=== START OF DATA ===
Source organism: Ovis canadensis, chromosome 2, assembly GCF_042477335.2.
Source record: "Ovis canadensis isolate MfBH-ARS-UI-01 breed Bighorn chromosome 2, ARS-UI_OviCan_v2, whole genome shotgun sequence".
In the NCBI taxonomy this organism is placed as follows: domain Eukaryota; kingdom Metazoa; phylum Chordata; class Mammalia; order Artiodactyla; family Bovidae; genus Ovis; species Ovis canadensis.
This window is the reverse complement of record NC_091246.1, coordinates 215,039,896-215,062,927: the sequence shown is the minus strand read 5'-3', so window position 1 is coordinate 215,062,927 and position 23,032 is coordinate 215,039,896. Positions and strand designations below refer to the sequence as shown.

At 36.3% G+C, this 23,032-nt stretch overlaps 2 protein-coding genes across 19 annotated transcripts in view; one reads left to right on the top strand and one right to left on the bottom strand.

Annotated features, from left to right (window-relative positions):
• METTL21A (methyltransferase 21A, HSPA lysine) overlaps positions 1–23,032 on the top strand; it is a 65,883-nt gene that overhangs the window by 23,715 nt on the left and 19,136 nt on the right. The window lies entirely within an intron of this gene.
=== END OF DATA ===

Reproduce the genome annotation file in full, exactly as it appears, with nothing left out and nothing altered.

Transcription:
Source organism: Ovis canadensis, chromosome 2, assembly GCF_042477335.2.
Source record: "Ovis canadensis isolate MfBH-ARS-UI-01 breed Bighorn chromosome 2, ARS-UI_OviCan_v2, whole genome shotgun sequence".
In the NCBI taxonomy this organism is placed as follows: domain Eukaryota; kingdom Metazoa; phylum Chordata; class Mammalia; order Artiodactyla; family Bovidae; genus Ovis; species Ovis canadensis.
This window is the reverse complement of record NC_091246.1, coordinates 215,039,896-215,062,927: the sequence shown is the minus strand read 5'-3', so window position 1 is coordinate 215,062,927 and position 23,032 is coordinate 215,039,896. Positions and strand designations below refer to the sequence as shown.

At 36.3% G+C, this 23,032-nt stretch overlaps 2 protein-coding genes across 19 annotated transcripts in view; one reads left to right on the top strand and one right to left on the bottom strand.

Annotated features, from left to right (window-relative positions):
• METTL21A (methyltransferase 21A, HSPA lysine) overlaps positions 1–23,032 on the top strand; it is a 65,883-nt gene that overhangs the window by 23,715 nt on the left and 19,136 nt on the right. The window lies entirely within an intron of this gene.